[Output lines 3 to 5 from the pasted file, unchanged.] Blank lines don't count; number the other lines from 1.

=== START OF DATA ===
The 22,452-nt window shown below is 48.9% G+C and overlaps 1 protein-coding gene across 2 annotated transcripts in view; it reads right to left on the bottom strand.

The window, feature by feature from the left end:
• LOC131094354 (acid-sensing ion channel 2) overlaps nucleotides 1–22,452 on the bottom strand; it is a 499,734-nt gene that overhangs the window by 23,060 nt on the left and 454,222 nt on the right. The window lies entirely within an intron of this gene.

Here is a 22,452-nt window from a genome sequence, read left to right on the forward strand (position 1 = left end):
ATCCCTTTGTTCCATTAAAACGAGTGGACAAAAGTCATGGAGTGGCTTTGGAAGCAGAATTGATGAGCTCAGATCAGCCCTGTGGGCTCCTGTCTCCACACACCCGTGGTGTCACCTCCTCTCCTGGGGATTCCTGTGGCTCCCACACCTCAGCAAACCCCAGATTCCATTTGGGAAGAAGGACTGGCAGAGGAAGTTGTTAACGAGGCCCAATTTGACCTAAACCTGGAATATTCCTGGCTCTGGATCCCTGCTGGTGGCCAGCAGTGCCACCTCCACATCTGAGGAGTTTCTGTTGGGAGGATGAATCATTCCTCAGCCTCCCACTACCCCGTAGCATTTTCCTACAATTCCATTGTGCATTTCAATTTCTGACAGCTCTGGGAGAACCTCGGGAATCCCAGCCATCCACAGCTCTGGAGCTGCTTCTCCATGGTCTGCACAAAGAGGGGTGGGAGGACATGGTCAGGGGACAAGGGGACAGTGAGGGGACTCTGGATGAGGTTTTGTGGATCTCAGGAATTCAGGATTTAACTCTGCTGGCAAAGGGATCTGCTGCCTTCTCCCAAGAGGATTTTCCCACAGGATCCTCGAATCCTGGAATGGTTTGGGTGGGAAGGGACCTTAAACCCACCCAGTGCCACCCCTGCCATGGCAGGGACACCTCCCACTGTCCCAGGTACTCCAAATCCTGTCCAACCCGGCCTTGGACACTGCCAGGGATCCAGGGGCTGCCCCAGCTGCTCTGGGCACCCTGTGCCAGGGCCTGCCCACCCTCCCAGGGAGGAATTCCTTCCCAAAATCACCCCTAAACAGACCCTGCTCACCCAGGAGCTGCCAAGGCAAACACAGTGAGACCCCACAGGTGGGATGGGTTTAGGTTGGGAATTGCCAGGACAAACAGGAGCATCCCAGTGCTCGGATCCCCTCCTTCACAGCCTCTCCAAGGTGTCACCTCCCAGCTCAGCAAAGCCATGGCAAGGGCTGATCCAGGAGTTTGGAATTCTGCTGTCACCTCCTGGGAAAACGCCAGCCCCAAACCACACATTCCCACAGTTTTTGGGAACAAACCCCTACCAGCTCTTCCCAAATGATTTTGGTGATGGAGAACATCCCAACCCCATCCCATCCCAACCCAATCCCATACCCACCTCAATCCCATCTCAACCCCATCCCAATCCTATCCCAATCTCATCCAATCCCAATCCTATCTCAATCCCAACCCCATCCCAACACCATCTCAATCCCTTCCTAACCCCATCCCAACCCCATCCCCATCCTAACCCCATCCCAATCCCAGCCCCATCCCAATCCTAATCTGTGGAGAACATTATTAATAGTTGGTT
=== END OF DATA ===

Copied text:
• LOC131094354 (acid-sensing ion channel 2) overlaps nucleotides 1–22,452 on the bottom strand; it is a 499,734-nt gene that overhangs the window by 23,060 nt on the left and 454,222 nt on the right. The window lies entirely within an intron of this gene.

Here is a 22,452-nt window from a genome sequence, read left to right on the forward strand (position 1 = left end):
ATCCCTTTGTTCCATTAAAACGAGTGGACAAAAGTCATGGAGTGGCTTTGGAAGCAGAATTGATGAGCTCAGATCAGCCCTGTGGGCTCCTGTCTCCACACACCCGTGGTGTCACCTCCTCTCCTGGGGATTCCTGTGGCTCCCACACCTCAGCAAACCCCAGATTCCATTTGGGAAGAAGGACTGGCAGAGGAAGTTGTTAACGAGGCCCAATTTGACCTAAACCTGGAATATTCCTGGCTCTGGATCCCTGCTGGTGGCCAGCAGTGCCACCTCCACATCTGAGGAGTTTCTGTTGGGAGGATGAATCATTCCTCAGCCTCCCACTACCCCGTAGCATTTTCCTACAATTCCATTGTGCATTTCAATTTCTGACAGCTCTGGGAGAACCTCGGGAATCCCAGCCATCCACAGCTCTGGAGCTGCTTCTCCATGGTCTGCACAAAGAGGGGTGGGAGGACATGGTCAGGGGACAAGGGGACAGTGAGGGGACTCTGGATGAGGTTTTGTGGATCTCAGGAATTCAGGATTTAACTCTGCTGGCAAAGGGATCTGCTGCCTTCTCCCAAGAGGATTTTCCCACAGGATCCTCGAATCCTGGAATGGTTTGGGTGGGAAGGGACCTTAAACCCACCCAGTGCCACCCCTGCCATGGCAGGGACACCTCCCACTGTCCCAGGTACTCCAAATCCTGTCCAACCCGGCCTTGGACACTGCCAGGGATCCAGGGGCTGCCCCAGCTGCTCTGGGCACCCTGTGCCAGGGCCTGCCCACCCTCCCAGGGAGGAATTCCTTCCCAAAATCACCCCTAAACAGACCCTGCTCACCCAGGAGCTGCCAAGGCAAACACAGTGAGACCCCACAGGTGGGATGGGTTTAGGTTGGGAATTGCCAGGACAAACAGGAGCATCCCAGTGCTCGGATCCCCTCCTTCACAGCCTCTCCAAGGTGTCACCTCCCAGCTCAGCAAAGCCATGGCAAGGGCTGATCCAGGAGTTTGGAATTCTGCTGTCACCTCCTGGGAAAACGCCAGCCCCAAACCACACATTCCCACAGTTTTTGGGAACAAACCCCTACCAGCTCTTCCCAAATGATTTTGGTGATGGAGAACATCCCAACCCCATCCCATCCCAACCCAATCCCATACCCACCTCAATCCCATCTCAACCCCATCCCAATCCTATCCCAATCTCATCCAATCCCAATCCTATCTCAATCCCAACCCCATCCCAACACCATCTCAATCCCTTCCTAACCCCATCCCAACCCCATCCCCATCCTAACCCCATCCCAATCCCAGCCCCATCCCAATCCTAATCTGTGGAGAACATTATTAATAGTTGGTT